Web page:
Hollywood has once again passed up an opportunity to practice what it proposes to preach. In the past few years, people of color have made it well known that Hollywood has rested on its laurels when it comes to hiring actors from all walks of life to appear in its films and television shows. In the upcoming film "Pay It Forward," there was a perfect and built-in opportunity to hire a black actor to portray a positive role model ("No, It's Not Too Early to Start Talking Oscar," by Richard Natale, Sept.
BUSINESS
December 14, 1999
This report is based on projections of total U.S. box-office gross from a consensus of industry sources and studio financial models. The U.S. returns represent only 20% of a film's final revenue, which includes income from video, TV and overseas theatrical. Typical industry marketing costs are factored into this profit analysis, as is the relative strength of specific film genres in foreign markets. Results for the weekend of Dec. 10-12: "The Green Mile" should be a major profit maker for Warner Bros.
ENTERTAINMENT
February 9, 2002
Now I know why producers are regarded as Philistines. In the article about "Rollerball," ("The Way 'Rollerball' Bounces," by Richard Natale, Feb. 6), Charles Roven says removing a Rebecca Romijn-Stamos nude scene was "not radical"? Duuuuuude! DICK EAGLESON Gardena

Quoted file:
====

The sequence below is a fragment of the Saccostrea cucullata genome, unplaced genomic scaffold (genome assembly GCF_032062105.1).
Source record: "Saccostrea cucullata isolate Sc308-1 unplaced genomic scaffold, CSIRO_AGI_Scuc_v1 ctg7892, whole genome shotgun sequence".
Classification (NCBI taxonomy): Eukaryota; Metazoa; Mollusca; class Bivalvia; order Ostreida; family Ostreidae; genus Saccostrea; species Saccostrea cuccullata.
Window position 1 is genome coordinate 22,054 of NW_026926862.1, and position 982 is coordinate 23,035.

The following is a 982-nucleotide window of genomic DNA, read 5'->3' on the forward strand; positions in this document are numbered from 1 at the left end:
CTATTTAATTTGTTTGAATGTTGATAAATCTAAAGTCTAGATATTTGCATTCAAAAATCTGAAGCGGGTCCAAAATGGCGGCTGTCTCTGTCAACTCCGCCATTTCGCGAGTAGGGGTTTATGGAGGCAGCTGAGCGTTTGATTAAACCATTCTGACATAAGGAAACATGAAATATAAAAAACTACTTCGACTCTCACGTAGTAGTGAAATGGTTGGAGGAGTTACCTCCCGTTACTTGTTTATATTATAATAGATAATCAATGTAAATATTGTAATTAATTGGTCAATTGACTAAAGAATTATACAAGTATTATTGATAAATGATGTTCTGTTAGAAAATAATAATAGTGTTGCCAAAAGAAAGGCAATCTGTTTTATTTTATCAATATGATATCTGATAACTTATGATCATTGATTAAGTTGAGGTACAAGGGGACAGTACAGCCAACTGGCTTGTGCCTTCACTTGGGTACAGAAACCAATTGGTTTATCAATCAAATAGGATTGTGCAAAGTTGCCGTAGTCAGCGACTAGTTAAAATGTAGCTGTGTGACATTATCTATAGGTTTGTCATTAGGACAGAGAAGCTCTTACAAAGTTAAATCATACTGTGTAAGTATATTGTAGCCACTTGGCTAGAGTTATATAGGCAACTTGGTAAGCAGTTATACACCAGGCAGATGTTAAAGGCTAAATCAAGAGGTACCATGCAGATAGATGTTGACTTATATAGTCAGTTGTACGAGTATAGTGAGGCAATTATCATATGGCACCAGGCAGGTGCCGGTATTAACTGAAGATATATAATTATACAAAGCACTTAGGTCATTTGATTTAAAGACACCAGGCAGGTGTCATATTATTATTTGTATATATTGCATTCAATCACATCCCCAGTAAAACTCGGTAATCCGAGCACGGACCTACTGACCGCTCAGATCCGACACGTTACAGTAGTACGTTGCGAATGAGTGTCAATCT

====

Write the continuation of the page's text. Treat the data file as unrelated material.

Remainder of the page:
ENTERTAINMENT
October 1, 2000
Hollywood has once again passed up an opportunity to practice what it proposes to preach. In the past few years, people of color have made it well known that Hollywood has rested on its laurels when it comes to hiring actors from all walks of life to appear in its films and television shows. In the upcoming film "Pay It Forward," there was a perfect and built-in opportunity to hire a black actor to portray a positive role model ("No, It's Not Too Early to Start Talking Oscar," by Richard Natale, Sept.
BUSINESS
April 11, 2000
This report is based on projections of total U.S. box-office gross from a consensus of industry sources and studio financial models. The U.S. returns represent only 20% of a film's final revenue, which includes income from video, TV and overseas theatrical release. Typical industry marketing costs are factored into this profit analysis, as are the relative strengths of specific film genres in foreign markets. Results for the weekend of April 7-9: Highlights: - Paramount, which paid for less than half the budget on "Rules of Engagement" in return for domestic rights and select foreign territories, should make some money on the drama, though competitors speculate Paramount is understating the film's budget.
ENTERTAINMENT
March 12, 1995
I read with great interest Richard Natale's article on "Just a License to Make Money?" (March 5). Licensing by the Walt Disney Co. goes back to the early days of Mickey Mouse. However, the article is not correct in its list of the last four Disney animated films. There was a film between "The Little Mermaid" and "Beauty and the Beast." It was the non-musical film "The Rescuers Down Under." LOUIS BOISH Irvine